Information MCT Campus/The Arbiter

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The Funnies

Today’s Birthday (04/09/12) Partners, family and friends serve as anchors and lifelines, despite the temptation to spontaneously dash off on adventures. Career and finances lead to more travel and education. To get the advantage, check the day’s rating: 10 is the easiest day, 0 the most challenging.

Today is a 7 -- It’s getting busy, and your creative juices are flowing. Get productive, and don’t be afraid to be unorthodox. Price your materials. Include your team. Save time and money. A non-partisan organization dedicated toward empowering students M eetings are held Fridays in the SUB from 12:30 to 1:30 For more information, contact

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BY LINDA C. BLACK Tribune Media Service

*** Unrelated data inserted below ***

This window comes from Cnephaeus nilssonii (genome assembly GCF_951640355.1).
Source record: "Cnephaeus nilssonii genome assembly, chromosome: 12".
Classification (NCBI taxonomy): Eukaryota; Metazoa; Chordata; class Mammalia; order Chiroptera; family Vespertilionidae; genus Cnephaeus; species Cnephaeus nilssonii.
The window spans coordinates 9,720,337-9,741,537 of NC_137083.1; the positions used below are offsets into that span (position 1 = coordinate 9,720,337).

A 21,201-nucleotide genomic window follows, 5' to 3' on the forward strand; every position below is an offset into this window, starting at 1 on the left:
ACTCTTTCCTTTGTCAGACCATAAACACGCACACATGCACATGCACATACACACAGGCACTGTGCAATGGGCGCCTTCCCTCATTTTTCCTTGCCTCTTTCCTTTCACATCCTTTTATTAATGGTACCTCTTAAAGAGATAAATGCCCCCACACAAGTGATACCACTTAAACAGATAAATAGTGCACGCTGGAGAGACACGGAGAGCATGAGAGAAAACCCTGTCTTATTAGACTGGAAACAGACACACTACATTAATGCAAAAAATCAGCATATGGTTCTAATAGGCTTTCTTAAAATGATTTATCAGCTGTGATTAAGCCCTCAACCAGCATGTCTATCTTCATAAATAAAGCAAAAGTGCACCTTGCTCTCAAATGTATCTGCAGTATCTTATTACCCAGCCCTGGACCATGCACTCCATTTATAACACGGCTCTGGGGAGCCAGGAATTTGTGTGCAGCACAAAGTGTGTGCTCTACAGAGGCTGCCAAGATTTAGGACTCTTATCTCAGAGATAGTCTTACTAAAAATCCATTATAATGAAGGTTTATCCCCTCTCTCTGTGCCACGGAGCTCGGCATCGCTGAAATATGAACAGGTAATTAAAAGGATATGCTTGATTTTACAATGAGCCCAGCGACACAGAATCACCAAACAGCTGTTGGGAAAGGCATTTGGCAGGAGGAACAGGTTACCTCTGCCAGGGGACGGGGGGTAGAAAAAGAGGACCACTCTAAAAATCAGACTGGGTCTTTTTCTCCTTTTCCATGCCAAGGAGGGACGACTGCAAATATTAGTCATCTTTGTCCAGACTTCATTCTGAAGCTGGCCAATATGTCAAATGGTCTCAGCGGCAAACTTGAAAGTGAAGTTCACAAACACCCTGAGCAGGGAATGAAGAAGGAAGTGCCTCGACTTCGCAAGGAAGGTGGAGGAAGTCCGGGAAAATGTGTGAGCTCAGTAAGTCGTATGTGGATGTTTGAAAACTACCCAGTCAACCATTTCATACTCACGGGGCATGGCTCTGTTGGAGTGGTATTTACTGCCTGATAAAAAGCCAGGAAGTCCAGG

Cancer (June 22-July 22)


Adventures of a crazy sports fan/Alyssa Cumpton

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Thursday’s Puzzle Solved Saturday’s Puzzle Solved


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40 Used to be 41 1450, in old Rome 42 Get an “A” on 43 Rhinoplasty 44 Wooden shoes 45 Got an “A” on 46 Battery terminals 47 Estate beneficiary 50 Three-time Masters winner Sam


52 Soft French cheese 54 “Elder” or “Younger” Roman statesman 55 Financial subj. 58 Noah’s refuge 59 CBS forensic series 60 Barbie’s boyfriend 61 Phi Beta Kappa symbol

The Future

Today is a 7 -- For the next two days, partnership is the name of the game. Hold off on travel. Accept more responsibilities. Choose privacy over publicity.